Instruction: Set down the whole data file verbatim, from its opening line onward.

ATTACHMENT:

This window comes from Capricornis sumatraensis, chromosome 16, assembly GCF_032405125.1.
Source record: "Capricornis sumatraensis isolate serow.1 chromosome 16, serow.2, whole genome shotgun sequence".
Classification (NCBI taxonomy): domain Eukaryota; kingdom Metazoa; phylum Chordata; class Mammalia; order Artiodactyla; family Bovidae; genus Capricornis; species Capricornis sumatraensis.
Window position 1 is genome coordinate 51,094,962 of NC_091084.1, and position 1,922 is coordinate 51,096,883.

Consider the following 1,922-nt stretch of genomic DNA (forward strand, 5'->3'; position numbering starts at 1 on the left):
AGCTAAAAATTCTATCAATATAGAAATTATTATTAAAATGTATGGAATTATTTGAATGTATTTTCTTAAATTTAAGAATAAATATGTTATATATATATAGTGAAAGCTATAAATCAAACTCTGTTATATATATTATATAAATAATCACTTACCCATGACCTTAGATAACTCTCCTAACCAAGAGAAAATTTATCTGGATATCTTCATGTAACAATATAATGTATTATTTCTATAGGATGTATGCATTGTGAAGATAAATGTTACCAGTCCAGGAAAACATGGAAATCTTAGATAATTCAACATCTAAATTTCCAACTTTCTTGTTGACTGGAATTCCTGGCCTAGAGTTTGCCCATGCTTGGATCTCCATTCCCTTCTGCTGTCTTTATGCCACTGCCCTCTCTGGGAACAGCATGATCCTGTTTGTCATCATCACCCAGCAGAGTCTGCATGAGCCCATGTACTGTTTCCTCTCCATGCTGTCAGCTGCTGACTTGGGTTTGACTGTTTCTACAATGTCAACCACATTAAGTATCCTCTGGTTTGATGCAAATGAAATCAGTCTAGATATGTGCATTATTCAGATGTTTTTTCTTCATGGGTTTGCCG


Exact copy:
This window comes from Capricornis sumatraensis, chromosome 16, assembly GCF_032405125.1.
Source record: "Capricornis sumatraensis isolate serow.1 chromosome 16, serow.2, whole genome shotgun sequence".
Classification (NCBI taxonomy): domain Eukaryota; kingdom Metazoa; phylum Chordata; class Mammalia; order Artiodactyla; family Bovidae; genus Capricornis; species Capricornis sumatraensis.
Window position 1 is genome coordinate 51,094,962 of NC_091084.1, and position 1,922 is coordinate 51,096,883.

Consider the following 1,922-nt stretch of genomic DNA (forward strand, 5'->3'; position numbering starts at 1 on the left):
AGCTAAAAATTCTATCAATATAGAAATTATTATTAAAATGTATGGAATTATTTGAATGTATTTTCTTAAATTTAAGAATAAATATGTTATATATATATAGTGAAAGCTATAAATCAAACTCTGTTATATATATTATATAAATAATCACTTACCCATGACCTTAGATAACTCTCCTAACCAAGAGAAAATTTATCTGGATATCTTCATGTAACAATATAATGTATTATTTCTATAGGATGTATGCATTGTGAAGATAAATGTTACCAGTCCAGGAAAACATGGAAATCTTAGATAATTCAACATCTAAATTTCCAACTTTCTTGTTGACTGGAATTCCTGGCCTAGAGTTTGCCCATGCTTGGATCTCCATTCCCTTCTGCTGTCTTTATGCCACTGCCCTCTCTGGGAACAGCATGATCCTGTTTGTCATCATCACCCAGCAGAGTCTGCATGAGCCCATGTACTGTTTCCTCTCCATGCTGTCAGCTGCTGACTTGGGTTTGACTGTTTCTACAATGTCAACCACATTAAGTATCCTCTGGTTTGATGCAAATGAAATCAGTCTAGATATGTGCATTATTCAGATGTTTTTTCTTCATGGGTTTGCCG